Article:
CONCORD, N.H. (AP) — A bill backed by Gov. Maggie Hassan to legalize a casino in New Hampshire took its first step forward Tuesday with a powerful Senate committee’s endorsement.
The Ways and Means Committee voted 4-1 to recommend passage of the bill that would legalize up to 5,000 video slot machines and 150 table games. The full Senate is scheduled to vote on the bill March 14. Senate Finance Chairman Chuck Morse, a bill sponsor, predicted it would pass easily.
New Hampshire’s 24-member state Senate has passed casino legislation in the past, but the 400-member House has never endorsed video slots.
Though the casino’s location would be open to competition, most believe it would be on New Hampshire’s border with Massachusetts, possibly in Salem or Hudson.
Sen. Lou D'Allesandro, the bill’s prime sponsor, called the committee’s vote a ‘‘baby step’’ ahead of the full Senate vote.
‘‘It’s a question of is it the right time. It seems to me it’s time has come,’’ said D'Allesandro, D-Manchester.
If New Hampshire doesn’t pass the bill, it will lose revenue to Maine and Massachusetts which have legalized video slots, he said. Maine has two casinos and Massachusetts is poised to add three casinos and a slots parlor.
Ways and Means Chairman Bob Odell was the lone dissenting vote.
‘‘I don’t think this is the appropriate direction for New Hampshire,’’ said Odell, R-Lempster.
Odell said New Hampshire should first put regulations into place. He also said Hassan should not have included the proposed $80 million license fee in her budget proposal before lawmakers agreed to legalize a casino.
‘‘I struggle with the concept that Massachusetts does something, we do something,’’ he said.
D'Allesandro said he is cautiously optimistic the House will pass the bill despite its longstanding opposition to video slots.
Former Gov. John Lynch squelched gambling supporters’ efforts to bring a casino to New Hampshire during his eight years in office by questioning whether it would negatively affect quality of life. Lynch threatened to veto a bill last year that would have legalized four casinos licensed to install up to 14,000 video slot machines and 420 table games. The bill died in the House despite supporters’ arguments New Hampshire would lose revenue to Massachusetts.
Hassan’s support for gambling has given supporters hope this year will be different.
‘‘With Massachusetts moving forward with casino gambling, New Hampshire stands to lose $75 million per year if we fail to act. The true risk we all face is the risk of letting our economy fall behind and allowing the good jobs and growing businesses of the innovation economy to develop elsewhere,’’ Hassan said in a statement.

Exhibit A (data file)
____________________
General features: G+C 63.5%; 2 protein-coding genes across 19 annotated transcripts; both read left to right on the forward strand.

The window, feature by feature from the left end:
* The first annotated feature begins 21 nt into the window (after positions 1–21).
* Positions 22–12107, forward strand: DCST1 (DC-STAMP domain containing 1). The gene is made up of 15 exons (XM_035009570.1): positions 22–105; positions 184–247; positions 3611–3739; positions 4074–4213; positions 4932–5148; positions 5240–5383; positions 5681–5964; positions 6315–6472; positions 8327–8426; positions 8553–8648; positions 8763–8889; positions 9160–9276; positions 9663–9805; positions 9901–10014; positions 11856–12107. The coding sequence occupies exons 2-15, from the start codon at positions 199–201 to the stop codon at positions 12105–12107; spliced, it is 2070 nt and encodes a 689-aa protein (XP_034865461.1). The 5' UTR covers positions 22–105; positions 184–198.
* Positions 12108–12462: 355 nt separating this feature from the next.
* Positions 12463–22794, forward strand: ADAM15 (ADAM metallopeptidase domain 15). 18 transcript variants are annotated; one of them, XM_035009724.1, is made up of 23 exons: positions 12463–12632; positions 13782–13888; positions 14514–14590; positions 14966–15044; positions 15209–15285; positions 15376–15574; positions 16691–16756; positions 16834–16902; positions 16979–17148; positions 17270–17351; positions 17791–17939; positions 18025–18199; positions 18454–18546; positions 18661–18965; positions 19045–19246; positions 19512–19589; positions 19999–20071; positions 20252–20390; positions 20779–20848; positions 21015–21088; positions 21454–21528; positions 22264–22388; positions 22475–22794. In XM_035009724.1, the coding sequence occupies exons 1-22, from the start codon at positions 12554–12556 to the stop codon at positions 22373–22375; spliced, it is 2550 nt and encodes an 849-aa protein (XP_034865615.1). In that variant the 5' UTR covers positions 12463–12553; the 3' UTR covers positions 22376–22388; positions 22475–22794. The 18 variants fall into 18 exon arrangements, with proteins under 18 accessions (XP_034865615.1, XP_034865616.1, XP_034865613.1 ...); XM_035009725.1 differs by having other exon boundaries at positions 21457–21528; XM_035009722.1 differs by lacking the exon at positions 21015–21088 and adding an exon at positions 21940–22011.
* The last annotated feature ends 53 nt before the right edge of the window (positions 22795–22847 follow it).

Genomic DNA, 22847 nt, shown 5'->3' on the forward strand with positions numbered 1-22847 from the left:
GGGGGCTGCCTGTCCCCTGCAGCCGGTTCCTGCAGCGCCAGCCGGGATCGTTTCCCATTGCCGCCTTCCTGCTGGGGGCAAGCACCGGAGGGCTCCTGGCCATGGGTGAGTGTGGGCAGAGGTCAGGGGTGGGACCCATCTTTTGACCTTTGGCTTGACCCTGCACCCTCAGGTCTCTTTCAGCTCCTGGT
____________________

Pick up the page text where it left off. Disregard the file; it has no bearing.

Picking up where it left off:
Rich Killion, spokesman for Millennium Gaming Inc., praised the bipartisan committee vote. Millennium Gaming of Las Vegas has an option to buy Rockingham Park race track in Salem and proposes spending $450 million building a facility at the track.
‘‘The people do not want to see our elected leaders simply hand to Massachusetts tens of millions in non-taxpayer revenue, the thousands of jobs and significant economic development opportunities that should occur here in New Hampshire,’’ Killion said in a statement.
D'Allesandro said he was disappointed the latest proposal only allows one casino. Hassan made it clear to gambling supporters that all she supported is one high-end, highly regulated casino. Her budget counts on the license revenue to pay for spending such as aid to higher education and has said the House would have to cut spending if it fails to approve a casino.
Morse, R-Salem, said it would be difficult for the House to act on the Senate gambling bill before the House votes on its version of the budget on April 3.
The proposal would tax the video slot proceeds at 30 percent and table games at 14 percent. It would require a $425 million investment.
Five percent of the video lottery revenue would go to the host community, neighboring communities and services for problem gambling. The rest would be used to fund highway improvements, higher education and North Country development. The table gambling revenue would all go to higher education.
A study released last week said New Hampshire’s net benefit could be zero if a casino is built requiring a $500 million investment and authorizing 5,000 video slots in competition with a Massachusetts’ casino. An earlier study estimated New Hampshire would lose roughly $75 million a year in state lottery sales if it did not build a casino.